02/07/2013 02:39 pm ET Updated Apr 09, 2013

Some 'Difficult' Books Aren't as Difficult as We Think

You know that dreaded nine-letter word describing certain novels. The word that makes literature students run screaming from classrooms and older readers tremble even when dressed warmly. Yes, the word is (gasp) "difficult!"

Some novels deserve to be called difficult, and I'll name a few of them in this post. But other novels are actually more fun and readable than their reputations might indicate.

And some "difficult" authors have also written non-difficult works -- meaning difficult-averse readers can still enjoy parts of those novelists' canons without worrying that their brains will short-circuit.

One author with relevance to the above two paragraphs is Herman Melville. Moby-Dick is not always easy to read, but much of it is page-turning and some of it is quite entertaining. The novel's basic story line (Captain Ahab's quest to "get" the whale who maimed him) is highly compelling, and there are even some laughs -- especially during the Ishmael-Queequeg scene in an inn bedroom, prior to that fateful voyage. Sure, the whaling chapters can be dense and frustrating, but at least they're informative. So, all in all, I think Moby-Dick is not as difficult as some people believe.

And a number of other Melville books, especially his early ones, are fairly straightforward. These include his first two novels (the South Sea adventures Typee and Omoo) and his two just-before-Moby-Dick novels (Redburn and White-Jacket).

Emile Zola is another author considered difficult, and I've never understood that. I've read nine of his novels, and they are all quite clear and linear, along with being gripping and socially aware. Perhaps they're difficult only in the sense of being mostly downbeat. Zola books such as Germinal and The Drinking Den are sort of like the works of a French pre-Steinbeck (Emile died the year John was born), and the great Steinbeck is almost always immensely readable.

The much more recent Freedom by Jonathan Franzen also has the reputation of being a very challenging book. It is indeed fairly complex and fairly long (length can help give a novel a "difficult" tag), but it's a smooth read.

That's more than I can say for William Faulkner's The Sound and the Fury, which I've attempted twice but abandoned in dismay each time after a few dozen pages. To me, that's an extremely difficult book, but is Faulkner a difficult author? Not necessarily, because Faulkner's other novels tend to be more accessible.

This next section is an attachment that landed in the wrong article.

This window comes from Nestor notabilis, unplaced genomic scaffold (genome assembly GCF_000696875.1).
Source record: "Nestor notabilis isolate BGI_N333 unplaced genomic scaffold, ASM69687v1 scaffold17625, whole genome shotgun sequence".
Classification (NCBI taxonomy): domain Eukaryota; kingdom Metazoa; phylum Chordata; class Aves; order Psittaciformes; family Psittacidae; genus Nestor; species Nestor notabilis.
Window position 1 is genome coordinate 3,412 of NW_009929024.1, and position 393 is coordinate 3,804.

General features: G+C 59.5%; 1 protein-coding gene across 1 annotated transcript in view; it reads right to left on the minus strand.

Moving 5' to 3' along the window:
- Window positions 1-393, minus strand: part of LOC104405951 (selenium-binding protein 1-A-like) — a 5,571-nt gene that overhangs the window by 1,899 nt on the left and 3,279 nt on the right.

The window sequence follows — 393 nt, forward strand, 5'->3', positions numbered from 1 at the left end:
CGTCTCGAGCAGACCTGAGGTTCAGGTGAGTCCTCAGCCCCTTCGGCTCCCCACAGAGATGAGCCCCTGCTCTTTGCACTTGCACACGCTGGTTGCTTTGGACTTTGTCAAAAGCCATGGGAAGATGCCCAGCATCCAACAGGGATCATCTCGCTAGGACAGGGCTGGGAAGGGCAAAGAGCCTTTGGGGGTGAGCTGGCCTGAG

I also tried and bailed on Marcel Proust's In Search of Lost Time. Beautifully written, but its long sentences and some other elements made it almost a chore for me to navigate. Of course, as with other challenging novels, "difficult" might lead to "rewarding" for readers who don't give up.

And I haven't yet attempted James Joyce's Ulysses -- often the first novel that comes to mind when discussing difficult literature. But I recently read Joyce's short story "The Dead," and it was as understandable (and absorbing) as a tale could be.

When readers think of difficult novels, pre-19th-century ones also come to mind. Those books often contain obstacles such as long paragraphs and some archaic language -- and just seem clunkier than later fiction. Yet a number of early novels are still mostly a joy to read. Among those gems are Miguel de Cervantes' Don Quixote, Voltaire's Candide, Jonathan Swift's Gulliver's Travels and Henry Fielding's Joseph Andrews.

Looking over what I've written so far, I noticed an absence of female authors. Are there novels by women as difficult as, say, Ulysses and The Sound and the Fury? I'm having a hard time thinking of many; perhaps readers of this post could help!

There are certainly countless complex, nuanced and/or nonlinear novels by women. The House of the Spirits by Isabel Allende, The Blind Assassin by Margaret Atwood, Wuthering Heights by Emily Bronte, My Antonia by Willa Cather, The Sea Lady by Margaret Drabble, Middlemarch by George Eliot, The Poisonwood Bible by Barbara Kingsolver, Beloved by Toni Morrison, The Last Man by Mary Shelley, Olive Kitteridge by Elizabeth Strout and To the Lighthouse by Virginia Woolf, to name just a few. But those books didn't make my head explode (figuratively). Is it an annoyingly macho thing for some male authors to make their readers jump through multiple hoops to fully comprehend a book? Just asking...

Which novels do you feel aren't as difficult as their reputations? And which novels have you found to be truly difficult?


Dave Astor's memoir Comic (and Column) Confessional (Xenos Press, 2012) includes a preface by Heloise; back-cover endorsements by Arianna Huffington, "The Far Side" cartoonist Gary Larson and others; appearances by Hillary Clinton, Walter Cronkite, Coretta Scott King, Martha Stewart and others; and a mix of humor and heartache. If you'd like to buy a personally inscribed copy (for less than the Amazon price), contact Dave at